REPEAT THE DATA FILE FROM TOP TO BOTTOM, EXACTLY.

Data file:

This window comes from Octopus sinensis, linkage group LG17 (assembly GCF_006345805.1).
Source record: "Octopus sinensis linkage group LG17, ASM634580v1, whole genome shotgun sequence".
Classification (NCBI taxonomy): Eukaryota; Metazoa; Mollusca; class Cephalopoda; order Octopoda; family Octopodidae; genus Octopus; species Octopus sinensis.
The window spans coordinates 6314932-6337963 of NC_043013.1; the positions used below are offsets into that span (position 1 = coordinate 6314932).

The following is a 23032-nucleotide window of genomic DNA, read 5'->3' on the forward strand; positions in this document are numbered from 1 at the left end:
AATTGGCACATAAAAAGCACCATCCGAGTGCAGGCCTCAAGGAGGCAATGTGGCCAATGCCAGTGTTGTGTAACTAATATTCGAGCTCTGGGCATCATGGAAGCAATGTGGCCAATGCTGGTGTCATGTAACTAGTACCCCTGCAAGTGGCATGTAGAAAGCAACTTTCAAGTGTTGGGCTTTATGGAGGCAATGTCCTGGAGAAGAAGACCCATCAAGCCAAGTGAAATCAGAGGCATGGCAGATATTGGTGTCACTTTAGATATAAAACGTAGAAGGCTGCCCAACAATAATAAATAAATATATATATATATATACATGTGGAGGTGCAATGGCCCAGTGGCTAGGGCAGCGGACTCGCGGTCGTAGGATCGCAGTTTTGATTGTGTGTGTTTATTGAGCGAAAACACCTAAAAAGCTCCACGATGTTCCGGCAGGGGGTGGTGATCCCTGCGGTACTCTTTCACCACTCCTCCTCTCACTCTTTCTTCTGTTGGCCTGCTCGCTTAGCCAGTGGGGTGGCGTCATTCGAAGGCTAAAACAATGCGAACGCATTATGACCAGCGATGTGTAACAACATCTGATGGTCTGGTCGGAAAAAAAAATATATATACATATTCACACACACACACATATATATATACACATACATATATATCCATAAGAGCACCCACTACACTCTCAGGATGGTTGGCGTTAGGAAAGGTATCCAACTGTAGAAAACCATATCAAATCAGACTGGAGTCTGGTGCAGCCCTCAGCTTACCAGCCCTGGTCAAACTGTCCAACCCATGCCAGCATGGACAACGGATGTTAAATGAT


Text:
This window comes from Octopus sinensis, linkage group LG17 (assembly GCF_006345805.1).
Source record: "Octopus sinensis linkage group LG17, ASM634580v1, whole genome shotgun sequence".
Classification (NCBI taxonomy): Eukaryota; Metazoa; Mollusca; class Cephalopoda; order Octopoda; family Octopodidae; genus Octopus; species Octopus sinensis.
The window spans coordinates 6314932-6337963 of NC_043013.1; the positions used below are offsets into that span (position 1 = coordinate 6314932).

The following is a 23032-nucleotide window of genomic DNA, read 5'->3' on the forward strand; positions in this document are numbered from 1 at the left end:
AATTGGCACATAAAAAGCACCATCCGAGTGCAGGCCTCAAGGAGGCAATGTGGCCAATGCCAGTGTTGTGTAACTAATATTCGAGCTCTGGGCATCATGGAAGCAATGTGGCCAATGCTGGTGTCATGTAACTAGTACCCCTGCAAGTGGCATGTAGAAAGCAACTTTCAAGTGTTGGGCTTTATGGAGGCAATGTCCTGGAGAAGAAGACCCATCAAGCCAAGTGAAATCAGAGGCATGGCAGATATTGGTGTCACTTTAGATATAAAACGTAGAAGGCTGCCCAACAATAATAAATAAATATATATATATATATACATGTGGAGGTGCAATGGCCCAGTGGCTAGGGCAGCGGACTCGCGGTCGTAGGATCGCAGTTTTGATTGTGTGTGTTTATTGAGCGAAAACACCTAAAAAGCTCCACGATGTTCCGGCAGGGGGTGGTGATCCCTGCGGTACTCTTTCACCACTCCTCCTCTCACTCTTTCTTCTGTTGGCCTGCTCGCTTAGCCAGTGGGGTGGCGTCATTCGAAGGCTAAAACAATGCGAACGCATTATGACCAGCGATGTGTAACAACATCTGATGGTCTGGTCGGAAAAAAAAATATATATACATATTCACACACACACACATATATATATACACATACATATATATCCATAAGAGCACCCACTACACTCTCAGGATGGTTGGCGTTAGGAAAGGTATCCAACTGTAGAAAACCATATCAAATCAGACTGGAGTCTGGTGCAGCCCTCAGCTTACCAGCCCTGGTCAAACTGTCCAACCCATGCCAGCATGGACAACGGATGTTAAATGAT